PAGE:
The whole literature of the past will have been destroyed. Chaucer, shakespear, Milton, Byron-they'll exist only in Newspeak versions, not merely changed into something different, but actually changed into something contradictory of what they used to be. Even the literature of the Party will change. Even the slogans will change. How can you have a slogan like "freedom is slavery" when the concept of freedom has been abolished?

What Syme's talking about here isn't taking away the ability to express a concept, but pruning back the concepts that have been expressed. Let's look at that definition of Schadenfreude. "The pleasure derived by observing the embarrassment or misfortune of another." It's a relatively easy concept to explain, not even needing that dry an expression. "You know how, sometimes, when someone slips and is embarrassed, that's a little funny... that."

But, prune that back a bit and start with embarrassment. Or, start with the concept of falling short of an ideal and that being something for which you feel ungood about yourself.

Syme, despite his faith in Big Brother's idea, can't eliminate the bare capacity to express unapproved ideas. He can make it more difficult. That's another thing.

The whole climate of thought will be different. In fact, there will be no thought, as we understand it now. Orthodoxy means not thinking-not needing to think. Orthodoxy is unconsciousness.

Syme, I love your enthusiasm. I mean, I'd rather it be enthusiasm for something, you know, good rather than eliminating thought from an entire nation. On a purely functional level, that's not a good idea. But, still, I love your enthusiasm.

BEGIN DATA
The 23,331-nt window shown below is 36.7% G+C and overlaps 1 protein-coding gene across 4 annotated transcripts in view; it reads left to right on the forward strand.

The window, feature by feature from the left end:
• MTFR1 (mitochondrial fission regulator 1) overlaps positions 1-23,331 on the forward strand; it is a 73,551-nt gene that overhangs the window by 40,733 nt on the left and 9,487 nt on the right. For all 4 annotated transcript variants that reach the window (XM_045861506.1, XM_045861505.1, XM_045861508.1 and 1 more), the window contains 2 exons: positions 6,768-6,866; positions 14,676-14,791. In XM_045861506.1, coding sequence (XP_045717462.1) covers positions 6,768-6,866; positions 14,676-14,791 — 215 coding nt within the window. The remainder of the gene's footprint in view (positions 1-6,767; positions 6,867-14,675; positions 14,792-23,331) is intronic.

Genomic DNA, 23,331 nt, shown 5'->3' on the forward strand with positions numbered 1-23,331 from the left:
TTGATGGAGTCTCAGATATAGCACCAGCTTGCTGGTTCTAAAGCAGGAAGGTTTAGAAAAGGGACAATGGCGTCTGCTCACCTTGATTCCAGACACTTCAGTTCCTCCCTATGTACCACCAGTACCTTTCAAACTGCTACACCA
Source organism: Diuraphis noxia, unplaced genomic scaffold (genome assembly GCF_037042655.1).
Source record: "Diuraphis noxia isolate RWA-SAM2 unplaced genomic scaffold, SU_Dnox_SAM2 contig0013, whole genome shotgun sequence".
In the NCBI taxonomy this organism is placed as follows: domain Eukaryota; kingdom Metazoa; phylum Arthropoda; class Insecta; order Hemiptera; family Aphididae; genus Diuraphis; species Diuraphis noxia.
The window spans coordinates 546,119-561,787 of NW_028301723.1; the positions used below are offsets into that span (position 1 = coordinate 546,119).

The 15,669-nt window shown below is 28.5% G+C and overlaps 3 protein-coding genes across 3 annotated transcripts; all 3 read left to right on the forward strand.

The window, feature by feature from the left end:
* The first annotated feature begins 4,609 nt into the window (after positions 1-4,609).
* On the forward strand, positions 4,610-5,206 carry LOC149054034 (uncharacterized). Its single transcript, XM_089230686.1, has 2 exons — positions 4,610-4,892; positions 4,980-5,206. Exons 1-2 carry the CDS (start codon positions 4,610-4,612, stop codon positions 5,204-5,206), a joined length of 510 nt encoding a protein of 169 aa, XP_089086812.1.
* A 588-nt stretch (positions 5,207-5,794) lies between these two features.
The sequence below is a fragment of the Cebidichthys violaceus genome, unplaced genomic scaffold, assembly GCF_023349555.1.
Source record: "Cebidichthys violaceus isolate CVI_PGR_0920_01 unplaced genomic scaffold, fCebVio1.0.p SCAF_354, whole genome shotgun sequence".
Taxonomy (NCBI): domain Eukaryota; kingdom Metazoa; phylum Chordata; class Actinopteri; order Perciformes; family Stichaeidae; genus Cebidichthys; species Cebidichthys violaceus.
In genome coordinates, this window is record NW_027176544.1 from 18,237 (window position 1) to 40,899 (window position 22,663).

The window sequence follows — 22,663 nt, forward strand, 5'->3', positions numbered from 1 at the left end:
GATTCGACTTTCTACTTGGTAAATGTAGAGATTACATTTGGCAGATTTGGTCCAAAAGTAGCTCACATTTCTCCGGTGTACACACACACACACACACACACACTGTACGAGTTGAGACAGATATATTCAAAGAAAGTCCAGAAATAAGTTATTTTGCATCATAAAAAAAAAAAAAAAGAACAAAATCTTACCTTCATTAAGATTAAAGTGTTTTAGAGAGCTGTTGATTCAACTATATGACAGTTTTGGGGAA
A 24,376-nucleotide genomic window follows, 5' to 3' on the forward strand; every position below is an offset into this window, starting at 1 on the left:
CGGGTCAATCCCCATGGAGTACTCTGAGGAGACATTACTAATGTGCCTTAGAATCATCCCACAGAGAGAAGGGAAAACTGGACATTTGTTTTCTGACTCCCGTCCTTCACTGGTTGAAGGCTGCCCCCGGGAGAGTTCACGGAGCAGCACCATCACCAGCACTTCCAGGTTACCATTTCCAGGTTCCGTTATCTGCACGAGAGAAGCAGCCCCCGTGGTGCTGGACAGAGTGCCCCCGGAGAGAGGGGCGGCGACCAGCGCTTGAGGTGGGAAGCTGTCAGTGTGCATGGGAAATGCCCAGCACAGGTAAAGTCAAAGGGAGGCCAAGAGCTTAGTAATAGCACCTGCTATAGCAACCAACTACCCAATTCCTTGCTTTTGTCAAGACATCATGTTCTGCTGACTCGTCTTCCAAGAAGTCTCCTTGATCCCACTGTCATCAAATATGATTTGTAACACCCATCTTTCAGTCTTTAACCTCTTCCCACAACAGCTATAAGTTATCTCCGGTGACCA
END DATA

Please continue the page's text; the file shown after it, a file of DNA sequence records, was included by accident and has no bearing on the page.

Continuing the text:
There's a problem with the entire notion. You're dealing with humans. I won't say that we, as a species, are inherently thoughtful or intelligent. We are, inherently, thinking beings. We ask questions, we want answers. We question those answers. We come up with new ideas for the same reason that the domestic cat kills birds, it's what we do.

Functionally, despite your best efforts, Syme, you aren't eliminating thoughtcrime. You're expanding it.

Here's my head-canon on what happens in the years following the successful replacement of the English language for Newspeak.

This is the 80s and, if dates are to be believed, just over half-a-decade from the 90s. That means that kids, like those two nasty little shits making the lives of the Parsons a living hell, will eventually reach puberty. The obvious sexual awakening will happen, but so will things like coming up with their own words. It's a thing teenagers do.

Since it is the 80s, they'll start saying things like "mildly unwarm" for things they like. They'll develop inflections that they use to indicate that they mean "doubleplus good" when they say "doubleplus ungood". I... wouldn't even be able to start transliterating "on fleek".

That won't necessarily mean anything seditious. I fully expect that Big Brother will wind up putting teenagers into room 101 for thoughtcrime when they were really expressing their loyalty to the Party. The reason will simply be that teenagers talk strange and it's scary to some telescreen operator. The result will be an exposure of the failure of Big Brother and The Party to do what they promise... or even try.

Since this will likely be in the 90s, let me close out this part of the deconstruction by telling you that, televised or no, "The revolution will be phat."